COVID-19: Travel Ban Extensions and a Few Rays of Hope

 

By Audrey Lustgarten May 28, 2020
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​As we enter the third month of travel restrictions due to the coronavirus pandemic, the initial panic in the U.S. and abroad has given way to significant economic concerns and lockdown fatigue. Around the world, many governments are allowing a cautious reopening of certain business sectors and some freedom for their citizens to leave their homes for limited purposes or periods. However, governments have been much slower to reopen borders to international travel. This article provides an updated overview of where the jurisdictions we previously addressed stand now in terms of easing travel restrictions, as well as projected reopenings. 

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Coronavirus and COVID-19

Travel Bans

Most countries still have significant travel restrictions, ranging from a simple screening required to enter to a total ban on entry and exit. Here are the types of travel bans and restrictions in common business-travel destinations.

Australia. Australia has retained its ban on entry for almost anyone who is not an Australian citizen, permanent resident or New Zealand citizen usually residing in Australia. Very narrow exceptions are made to allow temporary residents to return or travel to Australia for compelling (i.e., public-health projects/work) or compassionate reasons. Australian citizens and residents are still banned from traveling abroad without first obtaining a preapproval based on exceptional circumstances. To date, there has been no announcement about when these restrictions will be eased.

Canada. Canada currently has significant travel restrictions in place. Nonessential travel has been suspended, including nonessential travel across the U.S. border, until June 22. Canada continues to restrict entry of all foreign nationals except those who are foreign workers, international students, permanent residents and immediate family members of Canadian citizens. Consulates are processing new work visa applications on a limited basis, prioritizing applications for essential workers. However, most biometrics locations are closed; this means that unless applicants already have biometrics (fingerprints) on file with the consulate, they are not able to obtain a work visa, as visas cannot be issued without biometrics. The U.S.-Canada border remains closed to all nonessential (tourist or recreational) travel, and the common practice of "flagpoling," or traveling to the border to apply for a work permit, is currently not allowed.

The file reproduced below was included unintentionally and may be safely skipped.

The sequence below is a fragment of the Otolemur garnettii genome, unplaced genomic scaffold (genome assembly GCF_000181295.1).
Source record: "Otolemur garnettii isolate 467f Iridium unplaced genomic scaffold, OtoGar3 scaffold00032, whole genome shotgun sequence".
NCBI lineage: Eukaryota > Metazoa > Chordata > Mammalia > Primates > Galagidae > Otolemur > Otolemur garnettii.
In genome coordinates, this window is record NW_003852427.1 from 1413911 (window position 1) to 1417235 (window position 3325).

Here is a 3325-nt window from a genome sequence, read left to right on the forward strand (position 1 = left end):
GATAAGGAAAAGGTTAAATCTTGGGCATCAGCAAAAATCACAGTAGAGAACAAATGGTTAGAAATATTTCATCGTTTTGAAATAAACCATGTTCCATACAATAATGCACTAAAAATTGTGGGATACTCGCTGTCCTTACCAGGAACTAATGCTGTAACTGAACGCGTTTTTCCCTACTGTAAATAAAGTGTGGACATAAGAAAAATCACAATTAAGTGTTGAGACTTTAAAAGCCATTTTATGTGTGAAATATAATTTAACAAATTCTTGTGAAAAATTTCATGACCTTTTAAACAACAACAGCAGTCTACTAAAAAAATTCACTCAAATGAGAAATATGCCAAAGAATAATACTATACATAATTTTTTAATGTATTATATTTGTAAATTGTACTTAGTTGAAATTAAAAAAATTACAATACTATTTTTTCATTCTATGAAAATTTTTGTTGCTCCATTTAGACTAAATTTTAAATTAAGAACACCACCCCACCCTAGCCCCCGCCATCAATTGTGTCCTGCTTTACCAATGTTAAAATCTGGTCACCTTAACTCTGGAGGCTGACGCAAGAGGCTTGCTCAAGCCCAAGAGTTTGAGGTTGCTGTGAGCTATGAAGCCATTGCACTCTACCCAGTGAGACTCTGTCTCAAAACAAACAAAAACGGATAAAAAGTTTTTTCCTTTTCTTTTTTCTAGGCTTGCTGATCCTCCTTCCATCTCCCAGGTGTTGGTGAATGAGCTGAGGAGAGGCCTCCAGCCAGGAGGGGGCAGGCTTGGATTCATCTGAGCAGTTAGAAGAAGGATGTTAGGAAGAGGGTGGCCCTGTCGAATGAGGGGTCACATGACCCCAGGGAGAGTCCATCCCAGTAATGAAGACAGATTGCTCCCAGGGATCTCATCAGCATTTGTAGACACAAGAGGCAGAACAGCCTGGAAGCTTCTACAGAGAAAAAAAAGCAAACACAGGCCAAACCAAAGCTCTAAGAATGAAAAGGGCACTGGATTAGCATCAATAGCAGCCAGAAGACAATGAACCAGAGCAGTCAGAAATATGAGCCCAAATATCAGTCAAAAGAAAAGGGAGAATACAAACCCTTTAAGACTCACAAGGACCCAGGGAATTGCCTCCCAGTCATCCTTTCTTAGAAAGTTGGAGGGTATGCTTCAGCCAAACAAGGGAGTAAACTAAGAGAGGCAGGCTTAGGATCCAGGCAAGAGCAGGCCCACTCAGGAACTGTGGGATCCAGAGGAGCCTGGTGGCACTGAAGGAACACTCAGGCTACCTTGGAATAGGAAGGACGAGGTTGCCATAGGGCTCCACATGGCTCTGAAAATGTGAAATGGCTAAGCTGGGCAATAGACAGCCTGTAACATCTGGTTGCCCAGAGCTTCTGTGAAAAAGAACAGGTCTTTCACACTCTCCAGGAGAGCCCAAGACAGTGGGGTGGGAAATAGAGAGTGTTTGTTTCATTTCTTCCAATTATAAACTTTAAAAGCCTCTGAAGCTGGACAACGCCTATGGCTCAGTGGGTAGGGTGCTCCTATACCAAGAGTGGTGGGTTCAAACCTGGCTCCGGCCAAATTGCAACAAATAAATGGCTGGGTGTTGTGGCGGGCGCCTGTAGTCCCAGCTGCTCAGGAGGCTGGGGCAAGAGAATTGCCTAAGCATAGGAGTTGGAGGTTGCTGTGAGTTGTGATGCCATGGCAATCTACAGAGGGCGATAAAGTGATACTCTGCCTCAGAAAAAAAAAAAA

China. Until further notice, China has extended its ban on the entry of foreign nationals. The ban includes those holding visas or residence permits. This means that foreign nationals normally residing in China, pursuant to a residence permit but temporarily abroad, are not allowed to return to China until the ban has been lifted. There are narrow exceptions: If employees are abroad and qualify for an exemption, they should be able to apply for a visa with the Chinese consulate that has jurisdiction over their place of stay. Starting March 26, consulates have been issuing visas only to those who are exempt from the ban, and most require that a preapproval from the Chinese government be submitted with the visa application. Preapprovals are proving to be quite difficult to obtain, and some consulates are closed altogether due to various stay-at-home and lockdown orders.